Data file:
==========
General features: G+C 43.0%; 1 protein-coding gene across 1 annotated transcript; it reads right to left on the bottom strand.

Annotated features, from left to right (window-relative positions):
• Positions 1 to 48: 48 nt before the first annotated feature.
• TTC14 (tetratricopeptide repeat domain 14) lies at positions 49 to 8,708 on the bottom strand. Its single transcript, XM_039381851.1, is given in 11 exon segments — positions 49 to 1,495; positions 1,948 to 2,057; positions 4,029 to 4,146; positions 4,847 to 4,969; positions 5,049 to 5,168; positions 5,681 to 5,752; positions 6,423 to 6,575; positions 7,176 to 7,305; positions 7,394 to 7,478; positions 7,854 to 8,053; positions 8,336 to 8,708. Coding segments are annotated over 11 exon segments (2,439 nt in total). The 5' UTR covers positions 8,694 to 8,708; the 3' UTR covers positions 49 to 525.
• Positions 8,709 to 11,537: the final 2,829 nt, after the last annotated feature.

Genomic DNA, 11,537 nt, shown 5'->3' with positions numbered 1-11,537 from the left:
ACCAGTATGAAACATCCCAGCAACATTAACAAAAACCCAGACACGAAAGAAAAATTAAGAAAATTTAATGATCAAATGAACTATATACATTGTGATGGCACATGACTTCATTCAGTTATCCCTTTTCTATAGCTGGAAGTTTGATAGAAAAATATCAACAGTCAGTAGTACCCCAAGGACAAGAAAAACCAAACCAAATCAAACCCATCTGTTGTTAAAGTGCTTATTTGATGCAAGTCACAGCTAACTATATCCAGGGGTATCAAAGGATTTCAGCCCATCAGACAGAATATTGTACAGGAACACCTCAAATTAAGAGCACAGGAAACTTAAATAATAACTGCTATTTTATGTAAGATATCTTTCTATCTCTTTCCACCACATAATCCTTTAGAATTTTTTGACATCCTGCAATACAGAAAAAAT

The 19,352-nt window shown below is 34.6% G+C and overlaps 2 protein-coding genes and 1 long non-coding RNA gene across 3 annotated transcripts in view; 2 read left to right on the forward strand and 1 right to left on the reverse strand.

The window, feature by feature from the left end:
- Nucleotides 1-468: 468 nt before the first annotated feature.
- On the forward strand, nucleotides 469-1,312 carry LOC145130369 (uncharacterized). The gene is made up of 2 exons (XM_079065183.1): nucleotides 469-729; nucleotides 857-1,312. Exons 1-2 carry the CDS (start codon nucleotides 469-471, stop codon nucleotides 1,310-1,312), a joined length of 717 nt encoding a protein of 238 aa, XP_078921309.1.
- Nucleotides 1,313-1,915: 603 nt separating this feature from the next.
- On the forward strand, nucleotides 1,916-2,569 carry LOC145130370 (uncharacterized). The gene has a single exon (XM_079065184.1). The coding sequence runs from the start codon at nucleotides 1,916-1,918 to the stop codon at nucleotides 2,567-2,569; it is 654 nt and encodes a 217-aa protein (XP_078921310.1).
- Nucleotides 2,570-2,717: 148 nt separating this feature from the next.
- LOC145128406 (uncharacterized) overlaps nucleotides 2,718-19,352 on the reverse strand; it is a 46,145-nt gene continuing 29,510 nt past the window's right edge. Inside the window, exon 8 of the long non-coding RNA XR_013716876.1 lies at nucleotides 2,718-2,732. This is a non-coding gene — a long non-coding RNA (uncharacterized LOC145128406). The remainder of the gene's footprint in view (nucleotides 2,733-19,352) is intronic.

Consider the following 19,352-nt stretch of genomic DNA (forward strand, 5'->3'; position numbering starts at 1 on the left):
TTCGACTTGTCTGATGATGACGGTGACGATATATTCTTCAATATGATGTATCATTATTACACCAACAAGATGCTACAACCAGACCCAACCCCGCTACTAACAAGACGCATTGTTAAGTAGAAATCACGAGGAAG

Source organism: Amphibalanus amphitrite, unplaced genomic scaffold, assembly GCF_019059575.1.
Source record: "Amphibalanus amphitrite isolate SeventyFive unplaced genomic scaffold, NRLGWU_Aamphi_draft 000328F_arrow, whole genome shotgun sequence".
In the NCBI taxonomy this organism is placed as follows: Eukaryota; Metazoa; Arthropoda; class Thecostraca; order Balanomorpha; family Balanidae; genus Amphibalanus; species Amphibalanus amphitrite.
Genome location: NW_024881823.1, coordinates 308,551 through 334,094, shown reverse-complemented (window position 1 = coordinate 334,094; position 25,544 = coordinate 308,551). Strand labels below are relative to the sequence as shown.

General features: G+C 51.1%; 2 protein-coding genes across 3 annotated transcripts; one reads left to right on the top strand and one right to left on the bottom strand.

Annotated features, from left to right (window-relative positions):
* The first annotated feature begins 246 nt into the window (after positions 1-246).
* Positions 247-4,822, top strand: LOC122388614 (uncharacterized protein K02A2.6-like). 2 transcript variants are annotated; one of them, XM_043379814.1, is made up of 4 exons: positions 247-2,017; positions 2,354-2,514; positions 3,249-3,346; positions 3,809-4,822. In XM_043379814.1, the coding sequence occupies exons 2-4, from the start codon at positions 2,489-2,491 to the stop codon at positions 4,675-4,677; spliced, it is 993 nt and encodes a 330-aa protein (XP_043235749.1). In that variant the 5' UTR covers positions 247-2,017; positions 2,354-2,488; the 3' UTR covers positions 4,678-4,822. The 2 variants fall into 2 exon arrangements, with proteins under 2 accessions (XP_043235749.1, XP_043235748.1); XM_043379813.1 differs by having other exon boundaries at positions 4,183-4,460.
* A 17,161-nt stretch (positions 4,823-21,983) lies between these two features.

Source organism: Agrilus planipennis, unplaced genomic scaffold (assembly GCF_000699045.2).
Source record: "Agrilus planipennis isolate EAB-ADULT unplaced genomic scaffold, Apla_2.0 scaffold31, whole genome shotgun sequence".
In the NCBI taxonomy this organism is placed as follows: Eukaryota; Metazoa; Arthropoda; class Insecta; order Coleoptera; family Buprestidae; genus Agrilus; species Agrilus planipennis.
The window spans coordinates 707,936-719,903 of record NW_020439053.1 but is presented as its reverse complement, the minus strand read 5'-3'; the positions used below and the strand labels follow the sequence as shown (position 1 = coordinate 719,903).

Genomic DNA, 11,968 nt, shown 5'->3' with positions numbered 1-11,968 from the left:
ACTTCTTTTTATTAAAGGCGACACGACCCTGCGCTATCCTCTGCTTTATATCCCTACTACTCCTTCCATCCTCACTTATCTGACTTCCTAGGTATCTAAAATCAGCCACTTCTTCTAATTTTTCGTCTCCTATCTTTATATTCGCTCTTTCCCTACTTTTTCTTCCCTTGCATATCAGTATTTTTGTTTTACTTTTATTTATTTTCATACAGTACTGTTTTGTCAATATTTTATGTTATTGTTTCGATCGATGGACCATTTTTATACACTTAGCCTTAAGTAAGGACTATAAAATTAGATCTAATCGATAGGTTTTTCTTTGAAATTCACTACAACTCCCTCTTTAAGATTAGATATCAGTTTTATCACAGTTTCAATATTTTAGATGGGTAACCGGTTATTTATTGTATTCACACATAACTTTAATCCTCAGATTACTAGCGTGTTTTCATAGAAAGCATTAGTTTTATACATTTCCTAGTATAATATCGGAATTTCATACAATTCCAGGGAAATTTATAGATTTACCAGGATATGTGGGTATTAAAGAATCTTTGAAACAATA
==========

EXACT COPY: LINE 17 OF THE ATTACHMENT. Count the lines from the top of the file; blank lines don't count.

TTCGACTTGTCTGATGATGACGGTGACGATATATTCTTCAATATGATGTATCATTATTACACCAACAAGATGCTACAACCAGACCCAACCCCGCTACTAACAAGACGCATTGTTAAGTAGAAATCACGAGGAAG